Let’s talk Augustine’s.  Augustine’s was at 401 W 4th. It was located in the UNCSA’s Stevens Center complex. Notice I said in the complex. Yes, it was in the same building but it wasn’t necessarily part of the Stevens Center.  However, that is one of the major problems.  People see the decorative awning of the Stevens Center that wraps all the way around the building and it full encompasses where Augustine’s was.  In fact, the Stevens Center’s branding was on the extreme edges of the awning, beyond any signage that any restaurant had out there. You can see from the picture here, what I mean. Thank you to Fam Brownlee for that picture.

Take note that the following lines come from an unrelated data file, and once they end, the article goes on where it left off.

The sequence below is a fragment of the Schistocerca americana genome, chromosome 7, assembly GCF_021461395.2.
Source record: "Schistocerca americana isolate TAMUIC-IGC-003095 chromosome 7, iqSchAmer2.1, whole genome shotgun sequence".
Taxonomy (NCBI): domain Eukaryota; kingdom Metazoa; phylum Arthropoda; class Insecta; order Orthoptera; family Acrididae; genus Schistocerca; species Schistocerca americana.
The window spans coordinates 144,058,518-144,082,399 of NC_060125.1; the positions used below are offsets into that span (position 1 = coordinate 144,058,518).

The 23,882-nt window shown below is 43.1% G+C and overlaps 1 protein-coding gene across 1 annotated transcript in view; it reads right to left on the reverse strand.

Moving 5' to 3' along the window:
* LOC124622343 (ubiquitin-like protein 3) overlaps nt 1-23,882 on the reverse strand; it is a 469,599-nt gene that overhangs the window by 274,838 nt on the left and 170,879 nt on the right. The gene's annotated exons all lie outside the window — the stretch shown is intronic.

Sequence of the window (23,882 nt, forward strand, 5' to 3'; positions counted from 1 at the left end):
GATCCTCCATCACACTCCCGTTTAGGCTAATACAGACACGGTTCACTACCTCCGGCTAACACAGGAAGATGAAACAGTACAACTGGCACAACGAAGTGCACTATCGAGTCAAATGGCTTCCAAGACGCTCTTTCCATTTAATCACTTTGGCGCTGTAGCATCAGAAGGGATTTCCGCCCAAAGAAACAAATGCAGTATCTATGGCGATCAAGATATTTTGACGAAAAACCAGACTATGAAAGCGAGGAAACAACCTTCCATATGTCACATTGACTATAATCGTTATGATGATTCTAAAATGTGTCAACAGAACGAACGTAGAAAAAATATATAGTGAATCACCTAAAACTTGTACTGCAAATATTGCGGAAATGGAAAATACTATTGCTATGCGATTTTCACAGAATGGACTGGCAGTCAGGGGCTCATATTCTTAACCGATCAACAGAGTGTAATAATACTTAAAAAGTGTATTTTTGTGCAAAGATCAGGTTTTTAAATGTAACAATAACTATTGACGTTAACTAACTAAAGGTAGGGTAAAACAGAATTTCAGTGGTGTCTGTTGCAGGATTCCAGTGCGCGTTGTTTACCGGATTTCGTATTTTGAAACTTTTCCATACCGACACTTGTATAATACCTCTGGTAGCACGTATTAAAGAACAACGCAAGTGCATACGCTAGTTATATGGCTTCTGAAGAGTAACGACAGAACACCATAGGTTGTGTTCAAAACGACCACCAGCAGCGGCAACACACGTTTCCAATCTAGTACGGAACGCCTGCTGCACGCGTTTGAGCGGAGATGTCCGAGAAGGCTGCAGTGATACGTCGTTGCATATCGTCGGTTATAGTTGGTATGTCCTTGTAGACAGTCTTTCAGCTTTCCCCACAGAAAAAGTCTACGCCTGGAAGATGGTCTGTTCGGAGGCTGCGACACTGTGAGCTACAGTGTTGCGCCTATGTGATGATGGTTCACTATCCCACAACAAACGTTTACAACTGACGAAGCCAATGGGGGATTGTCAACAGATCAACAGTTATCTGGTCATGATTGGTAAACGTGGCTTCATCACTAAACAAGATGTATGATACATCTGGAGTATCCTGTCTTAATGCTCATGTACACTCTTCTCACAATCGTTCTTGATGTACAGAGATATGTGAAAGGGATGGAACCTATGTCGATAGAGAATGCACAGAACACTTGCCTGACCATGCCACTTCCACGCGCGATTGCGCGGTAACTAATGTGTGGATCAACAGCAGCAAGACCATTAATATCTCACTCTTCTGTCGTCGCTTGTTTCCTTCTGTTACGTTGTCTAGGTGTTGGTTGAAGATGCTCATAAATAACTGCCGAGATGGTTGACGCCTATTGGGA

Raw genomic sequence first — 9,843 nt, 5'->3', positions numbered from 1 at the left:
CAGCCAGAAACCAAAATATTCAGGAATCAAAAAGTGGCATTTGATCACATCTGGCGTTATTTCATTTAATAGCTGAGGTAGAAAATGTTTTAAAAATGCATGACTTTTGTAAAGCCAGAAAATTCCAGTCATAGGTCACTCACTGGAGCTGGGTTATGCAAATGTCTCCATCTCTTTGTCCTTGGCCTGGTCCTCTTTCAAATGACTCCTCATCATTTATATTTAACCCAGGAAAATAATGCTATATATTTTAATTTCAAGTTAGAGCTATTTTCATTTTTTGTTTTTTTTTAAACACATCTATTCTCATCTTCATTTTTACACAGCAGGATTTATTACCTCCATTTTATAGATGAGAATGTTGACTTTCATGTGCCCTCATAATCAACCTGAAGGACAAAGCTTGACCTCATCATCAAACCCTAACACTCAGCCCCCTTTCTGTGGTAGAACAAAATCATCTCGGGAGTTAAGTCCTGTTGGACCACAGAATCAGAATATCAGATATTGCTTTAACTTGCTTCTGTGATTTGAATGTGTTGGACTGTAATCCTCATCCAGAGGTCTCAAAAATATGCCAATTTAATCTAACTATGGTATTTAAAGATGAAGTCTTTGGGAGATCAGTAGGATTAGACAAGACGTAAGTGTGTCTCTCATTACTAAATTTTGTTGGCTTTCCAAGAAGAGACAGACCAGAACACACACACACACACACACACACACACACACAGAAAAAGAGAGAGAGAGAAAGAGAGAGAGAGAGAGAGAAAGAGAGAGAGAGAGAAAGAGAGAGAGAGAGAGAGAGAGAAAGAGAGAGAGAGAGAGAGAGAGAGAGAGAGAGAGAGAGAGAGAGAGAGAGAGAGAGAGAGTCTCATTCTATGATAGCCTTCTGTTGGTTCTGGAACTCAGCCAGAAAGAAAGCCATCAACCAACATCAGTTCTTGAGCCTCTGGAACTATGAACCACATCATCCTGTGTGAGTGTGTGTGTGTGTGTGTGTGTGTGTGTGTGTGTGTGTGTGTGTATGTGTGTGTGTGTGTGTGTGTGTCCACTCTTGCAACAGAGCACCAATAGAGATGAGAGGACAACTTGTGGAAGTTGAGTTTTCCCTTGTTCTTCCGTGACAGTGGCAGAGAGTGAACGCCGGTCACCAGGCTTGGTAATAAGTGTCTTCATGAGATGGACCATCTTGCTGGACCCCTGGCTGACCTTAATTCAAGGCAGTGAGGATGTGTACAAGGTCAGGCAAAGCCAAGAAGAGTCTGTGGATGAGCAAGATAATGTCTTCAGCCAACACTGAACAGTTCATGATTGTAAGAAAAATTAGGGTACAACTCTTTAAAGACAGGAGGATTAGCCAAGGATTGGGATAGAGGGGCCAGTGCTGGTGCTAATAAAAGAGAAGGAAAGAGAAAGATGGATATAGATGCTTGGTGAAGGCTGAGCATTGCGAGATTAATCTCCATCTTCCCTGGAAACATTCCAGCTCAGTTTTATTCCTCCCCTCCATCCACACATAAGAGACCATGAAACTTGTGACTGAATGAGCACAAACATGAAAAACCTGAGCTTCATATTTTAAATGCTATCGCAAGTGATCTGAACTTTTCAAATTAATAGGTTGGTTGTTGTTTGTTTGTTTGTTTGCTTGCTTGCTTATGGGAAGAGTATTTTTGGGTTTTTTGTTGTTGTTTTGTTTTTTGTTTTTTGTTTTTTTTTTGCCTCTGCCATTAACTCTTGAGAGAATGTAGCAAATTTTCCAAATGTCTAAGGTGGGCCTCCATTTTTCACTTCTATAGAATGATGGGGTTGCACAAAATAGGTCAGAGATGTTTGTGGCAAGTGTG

So, with the perception of Augustine’s being part of the UNCSA, there are a few stigmas.  You get the low-brows who think the theatre is snooty and pompous and “I don’t want anything to do with those artsy-fartsy kind.” Or, because it’s in there, then it must be expensive.  The fact is, I believe that Augustine’s prices could have actually been a little higher; the quality and portion size (no matter what some ridiculous Yelp! reviewers may have said) were very reasonably priced and I think Eric and Audrey shorted themselves slightly.  I commend them for keeping the prices down as best as they can.  I just think it was particular component of the problem. Another thing, being that no matter how much signage you put out, UNCSA isn’t going to let you outshine them so your signs will never be indicative of what is inside. That being said, they think the restaurant is just part of the Steven Center which gives the misconception that they’re only open when there are shows going on.  They were open Tuesday through Saturday and even opening for lunches in the last month or so.